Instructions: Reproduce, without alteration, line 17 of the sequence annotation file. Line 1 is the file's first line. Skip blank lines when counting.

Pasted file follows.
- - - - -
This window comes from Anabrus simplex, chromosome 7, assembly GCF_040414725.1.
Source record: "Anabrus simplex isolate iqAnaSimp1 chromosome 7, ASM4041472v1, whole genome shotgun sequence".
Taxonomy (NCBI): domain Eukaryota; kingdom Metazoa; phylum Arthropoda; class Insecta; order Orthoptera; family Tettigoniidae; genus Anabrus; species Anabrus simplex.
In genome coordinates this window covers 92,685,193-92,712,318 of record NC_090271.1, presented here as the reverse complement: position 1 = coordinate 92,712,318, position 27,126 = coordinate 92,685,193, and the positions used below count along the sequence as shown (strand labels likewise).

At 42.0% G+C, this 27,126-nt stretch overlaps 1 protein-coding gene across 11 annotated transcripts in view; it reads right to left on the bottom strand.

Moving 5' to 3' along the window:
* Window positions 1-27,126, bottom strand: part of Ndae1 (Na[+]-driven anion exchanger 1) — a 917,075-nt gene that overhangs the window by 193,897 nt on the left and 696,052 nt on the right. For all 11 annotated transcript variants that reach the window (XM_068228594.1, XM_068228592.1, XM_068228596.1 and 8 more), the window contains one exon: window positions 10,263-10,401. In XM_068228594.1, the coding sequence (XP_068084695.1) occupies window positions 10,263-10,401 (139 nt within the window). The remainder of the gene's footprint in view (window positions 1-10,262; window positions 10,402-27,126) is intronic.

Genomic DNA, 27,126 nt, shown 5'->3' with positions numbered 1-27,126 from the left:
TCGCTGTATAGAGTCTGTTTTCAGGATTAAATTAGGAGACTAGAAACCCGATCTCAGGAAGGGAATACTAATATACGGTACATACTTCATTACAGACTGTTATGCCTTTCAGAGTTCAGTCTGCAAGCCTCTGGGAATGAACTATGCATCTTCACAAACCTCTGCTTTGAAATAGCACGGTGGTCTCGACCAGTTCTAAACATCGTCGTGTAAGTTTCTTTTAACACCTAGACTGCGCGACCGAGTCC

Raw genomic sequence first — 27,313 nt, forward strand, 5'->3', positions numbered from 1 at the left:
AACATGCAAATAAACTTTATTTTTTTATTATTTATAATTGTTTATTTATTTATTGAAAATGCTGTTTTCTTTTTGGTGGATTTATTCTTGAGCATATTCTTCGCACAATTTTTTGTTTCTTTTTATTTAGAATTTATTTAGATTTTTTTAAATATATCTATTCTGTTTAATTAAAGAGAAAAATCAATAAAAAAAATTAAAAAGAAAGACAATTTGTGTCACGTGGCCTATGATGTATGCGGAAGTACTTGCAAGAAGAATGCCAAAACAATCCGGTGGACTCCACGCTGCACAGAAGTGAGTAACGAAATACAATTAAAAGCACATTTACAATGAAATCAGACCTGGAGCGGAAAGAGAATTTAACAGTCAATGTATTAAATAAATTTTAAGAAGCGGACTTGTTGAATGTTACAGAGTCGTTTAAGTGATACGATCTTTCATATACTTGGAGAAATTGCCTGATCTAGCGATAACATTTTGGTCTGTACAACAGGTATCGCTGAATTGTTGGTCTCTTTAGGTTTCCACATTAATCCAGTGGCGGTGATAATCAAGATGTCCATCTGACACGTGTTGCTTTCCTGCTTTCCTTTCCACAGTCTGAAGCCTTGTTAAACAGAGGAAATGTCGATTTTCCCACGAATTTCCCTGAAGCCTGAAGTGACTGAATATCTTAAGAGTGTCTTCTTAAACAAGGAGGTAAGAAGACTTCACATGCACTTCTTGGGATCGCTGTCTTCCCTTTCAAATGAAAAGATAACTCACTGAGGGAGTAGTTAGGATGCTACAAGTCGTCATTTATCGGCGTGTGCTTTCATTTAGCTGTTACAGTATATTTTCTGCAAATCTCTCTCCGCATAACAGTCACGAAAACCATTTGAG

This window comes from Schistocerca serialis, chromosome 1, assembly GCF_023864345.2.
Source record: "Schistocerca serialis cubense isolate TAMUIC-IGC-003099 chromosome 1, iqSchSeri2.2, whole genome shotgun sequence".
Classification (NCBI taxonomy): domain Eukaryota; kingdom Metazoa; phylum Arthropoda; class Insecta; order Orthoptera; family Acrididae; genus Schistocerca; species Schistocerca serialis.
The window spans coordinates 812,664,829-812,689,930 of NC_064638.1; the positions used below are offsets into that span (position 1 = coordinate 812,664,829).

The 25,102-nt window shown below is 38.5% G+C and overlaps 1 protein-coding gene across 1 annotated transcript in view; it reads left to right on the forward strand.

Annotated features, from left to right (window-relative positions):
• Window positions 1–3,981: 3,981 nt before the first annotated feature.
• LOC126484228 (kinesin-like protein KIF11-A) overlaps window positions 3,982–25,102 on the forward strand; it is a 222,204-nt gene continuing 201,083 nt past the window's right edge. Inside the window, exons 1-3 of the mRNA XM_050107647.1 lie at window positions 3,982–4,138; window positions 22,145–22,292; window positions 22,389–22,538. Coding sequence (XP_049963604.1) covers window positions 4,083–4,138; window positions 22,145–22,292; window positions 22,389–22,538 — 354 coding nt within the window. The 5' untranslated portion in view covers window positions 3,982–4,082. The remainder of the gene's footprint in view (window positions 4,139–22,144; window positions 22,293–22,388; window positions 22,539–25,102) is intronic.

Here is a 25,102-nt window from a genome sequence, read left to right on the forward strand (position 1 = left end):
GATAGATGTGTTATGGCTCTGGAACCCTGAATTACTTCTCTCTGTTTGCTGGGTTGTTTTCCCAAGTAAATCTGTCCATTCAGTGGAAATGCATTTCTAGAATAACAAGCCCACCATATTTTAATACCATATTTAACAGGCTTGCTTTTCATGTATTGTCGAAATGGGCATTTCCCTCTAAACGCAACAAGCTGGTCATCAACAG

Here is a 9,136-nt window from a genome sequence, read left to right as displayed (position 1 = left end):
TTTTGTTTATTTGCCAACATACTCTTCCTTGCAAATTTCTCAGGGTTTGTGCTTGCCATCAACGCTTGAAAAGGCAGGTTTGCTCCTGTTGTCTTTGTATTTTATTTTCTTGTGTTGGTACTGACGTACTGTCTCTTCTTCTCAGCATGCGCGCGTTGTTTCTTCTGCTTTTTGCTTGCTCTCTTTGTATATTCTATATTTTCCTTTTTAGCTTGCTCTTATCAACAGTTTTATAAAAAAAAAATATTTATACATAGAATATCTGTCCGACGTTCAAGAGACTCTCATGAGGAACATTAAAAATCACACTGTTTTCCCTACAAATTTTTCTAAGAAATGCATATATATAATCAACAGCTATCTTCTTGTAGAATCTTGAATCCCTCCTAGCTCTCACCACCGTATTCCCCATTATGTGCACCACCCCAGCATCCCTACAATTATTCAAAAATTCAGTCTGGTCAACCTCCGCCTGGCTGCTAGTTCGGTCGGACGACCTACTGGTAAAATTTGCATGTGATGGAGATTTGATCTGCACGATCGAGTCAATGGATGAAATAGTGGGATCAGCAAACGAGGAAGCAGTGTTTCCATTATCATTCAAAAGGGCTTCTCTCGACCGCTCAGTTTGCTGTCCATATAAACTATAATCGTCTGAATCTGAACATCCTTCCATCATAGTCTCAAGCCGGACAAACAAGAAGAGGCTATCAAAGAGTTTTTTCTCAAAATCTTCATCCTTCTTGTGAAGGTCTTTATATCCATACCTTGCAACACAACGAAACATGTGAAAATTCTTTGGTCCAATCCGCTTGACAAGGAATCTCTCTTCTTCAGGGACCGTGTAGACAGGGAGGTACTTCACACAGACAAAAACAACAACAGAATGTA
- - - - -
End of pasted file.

Annotated features, from left to right (window-relative positions):